William J. Turbyfill, born Abt. 1805.
MARY SCARBOROUGH & JOHN ANDREWS,
Mary Scarborough, whom we believe
was the eldest child of John Scarborough and Rachel Elizabeth Johnson,
was born about 1738 in Brunswick County, Virginia.
married John Andrews, Senior, son of Joseph Andrews and Lucretia
Tharpe, about 1754 in Brunswick County, Virginia. From their marriage
nine children were born: David, Alexander, Anderson, John Jr., George,
James, Lucretia, Sally and Mary.
John and their children, with the exception of Alexander and his
family, relocated about 1786 from Brunswick County, Virginia, to
Montgomery County, North Carolina. They followed fairly close behind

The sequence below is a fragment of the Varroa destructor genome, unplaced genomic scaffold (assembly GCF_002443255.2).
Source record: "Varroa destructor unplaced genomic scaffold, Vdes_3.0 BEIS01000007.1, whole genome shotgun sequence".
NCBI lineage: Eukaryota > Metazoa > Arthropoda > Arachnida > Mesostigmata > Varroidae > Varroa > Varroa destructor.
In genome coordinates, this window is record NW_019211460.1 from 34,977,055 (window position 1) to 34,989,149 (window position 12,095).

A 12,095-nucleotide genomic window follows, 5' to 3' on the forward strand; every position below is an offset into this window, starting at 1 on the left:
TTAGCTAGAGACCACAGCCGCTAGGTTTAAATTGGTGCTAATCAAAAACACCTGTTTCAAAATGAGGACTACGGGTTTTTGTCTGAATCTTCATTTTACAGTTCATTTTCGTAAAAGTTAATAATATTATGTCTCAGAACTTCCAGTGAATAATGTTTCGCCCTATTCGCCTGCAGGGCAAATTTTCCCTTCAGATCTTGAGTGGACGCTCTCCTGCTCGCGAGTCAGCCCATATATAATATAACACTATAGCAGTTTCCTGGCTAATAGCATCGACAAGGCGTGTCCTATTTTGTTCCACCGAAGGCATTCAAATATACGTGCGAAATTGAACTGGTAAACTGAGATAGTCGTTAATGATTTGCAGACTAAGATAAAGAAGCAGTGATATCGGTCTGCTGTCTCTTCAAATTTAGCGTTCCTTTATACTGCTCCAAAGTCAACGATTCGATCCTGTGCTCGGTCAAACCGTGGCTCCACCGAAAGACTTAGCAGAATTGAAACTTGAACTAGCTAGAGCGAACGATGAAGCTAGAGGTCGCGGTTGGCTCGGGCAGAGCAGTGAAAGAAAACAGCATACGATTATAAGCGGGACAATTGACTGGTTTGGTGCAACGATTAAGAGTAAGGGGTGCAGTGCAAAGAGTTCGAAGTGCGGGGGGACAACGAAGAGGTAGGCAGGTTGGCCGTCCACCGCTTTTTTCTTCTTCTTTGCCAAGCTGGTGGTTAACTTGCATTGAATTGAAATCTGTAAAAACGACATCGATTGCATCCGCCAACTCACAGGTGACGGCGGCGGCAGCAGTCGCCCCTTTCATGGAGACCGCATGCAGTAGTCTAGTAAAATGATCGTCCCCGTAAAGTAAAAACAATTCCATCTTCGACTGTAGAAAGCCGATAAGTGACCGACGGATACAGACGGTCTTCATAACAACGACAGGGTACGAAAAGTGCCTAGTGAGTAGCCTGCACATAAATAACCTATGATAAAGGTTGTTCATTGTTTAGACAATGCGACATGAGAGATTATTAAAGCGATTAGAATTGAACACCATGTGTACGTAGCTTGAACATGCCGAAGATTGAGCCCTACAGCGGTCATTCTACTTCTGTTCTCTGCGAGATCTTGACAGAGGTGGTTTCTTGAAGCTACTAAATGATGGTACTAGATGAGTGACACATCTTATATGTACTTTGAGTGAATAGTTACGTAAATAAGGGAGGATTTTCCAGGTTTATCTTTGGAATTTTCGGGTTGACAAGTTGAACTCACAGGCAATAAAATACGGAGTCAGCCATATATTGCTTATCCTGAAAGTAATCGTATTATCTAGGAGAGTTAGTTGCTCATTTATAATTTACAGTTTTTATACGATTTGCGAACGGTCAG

Mary’s parents, John and Rachel Scarborough and other members of the
Scarborough family who had located to Montgomery County, North
Carolina, in late 1785.
after their arrival in Montgomery County, and after buying land and
getting settled, John Andrews began looking to the spiritual needs of
the local community. In 1790 he marshaled several sons and
sons-in-law and built a small log church in the northeast section of
the area known as “Providence”. The church was located about ½ mile
north of the current town of Mt. Gilead on the Turnpike Road that was
the main road in the area at that time. The church was originally
called “Providence” but later became known as the “Scarborough Meeting
House” because Scarborough family members were so numerous and active
in the church.
log church was the first Methodist Church to be established in Mt.
Gilead and was used until 1820 when it was replaced by another